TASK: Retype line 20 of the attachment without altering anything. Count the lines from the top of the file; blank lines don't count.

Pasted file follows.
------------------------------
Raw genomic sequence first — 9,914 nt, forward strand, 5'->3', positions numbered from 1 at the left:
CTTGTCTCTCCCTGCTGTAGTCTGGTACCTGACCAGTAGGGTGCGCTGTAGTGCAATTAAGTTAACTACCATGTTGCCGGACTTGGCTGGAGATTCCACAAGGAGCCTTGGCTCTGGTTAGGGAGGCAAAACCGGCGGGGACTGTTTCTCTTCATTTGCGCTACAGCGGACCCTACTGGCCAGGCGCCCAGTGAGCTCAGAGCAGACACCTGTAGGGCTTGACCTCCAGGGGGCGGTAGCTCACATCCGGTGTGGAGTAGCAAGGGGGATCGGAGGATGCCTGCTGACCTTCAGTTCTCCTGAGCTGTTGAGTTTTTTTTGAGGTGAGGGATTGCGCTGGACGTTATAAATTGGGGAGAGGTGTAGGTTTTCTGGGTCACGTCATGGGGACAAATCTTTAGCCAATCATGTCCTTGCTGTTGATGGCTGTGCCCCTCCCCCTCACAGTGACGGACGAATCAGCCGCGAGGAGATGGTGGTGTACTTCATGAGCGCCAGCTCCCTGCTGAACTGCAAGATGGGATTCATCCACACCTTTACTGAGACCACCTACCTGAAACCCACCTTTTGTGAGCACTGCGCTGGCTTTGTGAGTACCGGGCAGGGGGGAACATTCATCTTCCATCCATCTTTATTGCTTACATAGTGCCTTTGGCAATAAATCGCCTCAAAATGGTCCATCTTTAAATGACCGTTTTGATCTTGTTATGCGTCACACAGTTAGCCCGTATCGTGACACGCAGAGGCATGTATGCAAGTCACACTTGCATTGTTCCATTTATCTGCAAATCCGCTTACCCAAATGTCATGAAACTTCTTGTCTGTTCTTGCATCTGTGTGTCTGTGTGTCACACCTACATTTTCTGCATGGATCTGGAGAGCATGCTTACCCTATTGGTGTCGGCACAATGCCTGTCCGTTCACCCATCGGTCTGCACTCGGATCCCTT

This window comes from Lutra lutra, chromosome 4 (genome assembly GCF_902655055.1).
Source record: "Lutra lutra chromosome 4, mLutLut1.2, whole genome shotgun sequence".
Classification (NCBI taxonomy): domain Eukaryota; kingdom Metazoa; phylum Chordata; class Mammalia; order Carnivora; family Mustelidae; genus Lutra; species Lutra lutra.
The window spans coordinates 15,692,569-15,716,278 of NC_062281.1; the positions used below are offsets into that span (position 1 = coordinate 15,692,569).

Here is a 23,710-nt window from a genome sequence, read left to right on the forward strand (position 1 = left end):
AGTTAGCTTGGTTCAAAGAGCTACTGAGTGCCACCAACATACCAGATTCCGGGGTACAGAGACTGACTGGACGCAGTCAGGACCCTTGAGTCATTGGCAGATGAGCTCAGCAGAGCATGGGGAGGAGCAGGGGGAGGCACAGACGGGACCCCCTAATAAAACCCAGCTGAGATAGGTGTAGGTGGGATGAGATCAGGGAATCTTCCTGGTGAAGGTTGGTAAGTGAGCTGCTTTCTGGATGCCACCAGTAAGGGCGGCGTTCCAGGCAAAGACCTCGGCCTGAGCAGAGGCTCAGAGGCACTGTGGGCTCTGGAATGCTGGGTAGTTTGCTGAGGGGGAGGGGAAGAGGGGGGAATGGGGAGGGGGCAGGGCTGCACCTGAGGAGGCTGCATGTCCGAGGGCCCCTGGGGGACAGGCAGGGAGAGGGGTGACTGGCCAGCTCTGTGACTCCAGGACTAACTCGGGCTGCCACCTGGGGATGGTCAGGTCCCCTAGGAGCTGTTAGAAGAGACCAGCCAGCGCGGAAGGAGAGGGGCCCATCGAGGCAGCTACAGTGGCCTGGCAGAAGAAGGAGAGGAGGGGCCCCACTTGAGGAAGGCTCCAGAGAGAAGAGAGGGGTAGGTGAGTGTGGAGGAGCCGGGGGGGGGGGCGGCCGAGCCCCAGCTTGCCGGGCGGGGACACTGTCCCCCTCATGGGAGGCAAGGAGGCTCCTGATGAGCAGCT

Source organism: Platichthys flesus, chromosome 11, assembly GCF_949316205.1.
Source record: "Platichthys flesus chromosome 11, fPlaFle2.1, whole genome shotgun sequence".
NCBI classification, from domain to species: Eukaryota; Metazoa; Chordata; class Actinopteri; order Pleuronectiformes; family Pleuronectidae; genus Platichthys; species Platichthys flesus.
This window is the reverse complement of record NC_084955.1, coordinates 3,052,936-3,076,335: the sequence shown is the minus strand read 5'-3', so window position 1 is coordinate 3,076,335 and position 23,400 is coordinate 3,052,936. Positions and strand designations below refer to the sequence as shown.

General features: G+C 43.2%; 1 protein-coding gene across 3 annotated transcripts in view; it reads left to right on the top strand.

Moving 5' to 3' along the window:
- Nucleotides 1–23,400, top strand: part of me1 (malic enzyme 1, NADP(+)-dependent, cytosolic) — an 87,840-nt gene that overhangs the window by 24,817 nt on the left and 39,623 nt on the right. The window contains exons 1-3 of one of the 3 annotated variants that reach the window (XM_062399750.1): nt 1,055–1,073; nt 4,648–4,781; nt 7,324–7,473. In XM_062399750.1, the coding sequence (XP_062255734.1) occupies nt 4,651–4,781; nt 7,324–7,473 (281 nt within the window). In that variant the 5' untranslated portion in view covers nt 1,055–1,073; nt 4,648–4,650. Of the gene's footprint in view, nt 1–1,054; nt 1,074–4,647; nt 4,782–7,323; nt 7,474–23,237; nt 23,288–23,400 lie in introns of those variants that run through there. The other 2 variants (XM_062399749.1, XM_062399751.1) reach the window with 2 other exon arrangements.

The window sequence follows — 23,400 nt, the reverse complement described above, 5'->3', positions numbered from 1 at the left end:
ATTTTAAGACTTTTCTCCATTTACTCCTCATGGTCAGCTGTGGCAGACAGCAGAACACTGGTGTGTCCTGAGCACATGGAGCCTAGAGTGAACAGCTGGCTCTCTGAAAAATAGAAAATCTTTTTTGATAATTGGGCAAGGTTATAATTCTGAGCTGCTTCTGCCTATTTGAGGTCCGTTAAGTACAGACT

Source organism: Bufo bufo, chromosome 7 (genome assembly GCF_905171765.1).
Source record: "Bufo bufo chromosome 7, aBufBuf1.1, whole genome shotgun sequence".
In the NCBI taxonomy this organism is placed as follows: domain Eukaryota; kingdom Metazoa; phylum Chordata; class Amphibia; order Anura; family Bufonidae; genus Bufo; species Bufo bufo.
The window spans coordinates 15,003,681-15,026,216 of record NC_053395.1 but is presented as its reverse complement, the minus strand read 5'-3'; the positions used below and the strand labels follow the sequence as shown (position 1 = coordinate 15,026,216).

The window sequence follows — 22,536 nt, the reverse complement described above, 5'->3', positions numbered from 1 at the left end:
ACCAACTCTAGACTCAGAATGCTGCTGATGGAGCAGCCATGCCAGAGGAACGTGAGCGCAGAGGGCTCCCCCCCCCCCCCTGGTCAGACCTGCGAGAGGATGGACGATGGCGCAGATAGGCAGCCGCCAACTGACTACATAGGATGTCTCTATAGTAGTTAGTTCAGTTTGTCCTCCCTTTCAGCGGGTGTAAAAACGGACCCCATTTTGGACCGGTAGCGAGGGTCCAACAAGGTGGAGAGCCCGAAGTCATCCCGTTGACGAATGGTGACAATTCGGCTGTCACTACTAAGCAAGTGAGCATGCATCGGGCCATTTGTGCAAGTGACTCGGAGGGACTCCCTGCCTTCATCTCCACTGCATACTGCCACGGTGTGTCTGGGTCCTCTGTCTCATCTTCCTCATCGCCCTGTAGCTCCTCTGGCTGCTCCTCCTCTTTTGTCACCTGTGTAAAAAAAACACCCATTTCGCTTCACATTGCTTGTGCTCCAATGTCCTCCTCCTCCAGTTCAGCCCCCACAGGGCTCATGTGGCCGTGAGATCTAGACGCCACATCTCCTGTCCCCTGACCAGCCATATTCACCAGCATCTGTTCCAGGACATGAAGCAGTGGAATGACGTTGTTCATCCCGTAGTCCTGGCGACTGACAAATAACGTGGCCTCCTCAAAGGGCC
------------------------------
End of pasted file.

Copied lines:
In the NCBI taxonomy this organism is placed as follows: domain Eukaryota; kingdom Metazoa; phylum Chordata; class Amphibia; order Anura; family Bufonidae; genus Bufo; species Bufo bufo.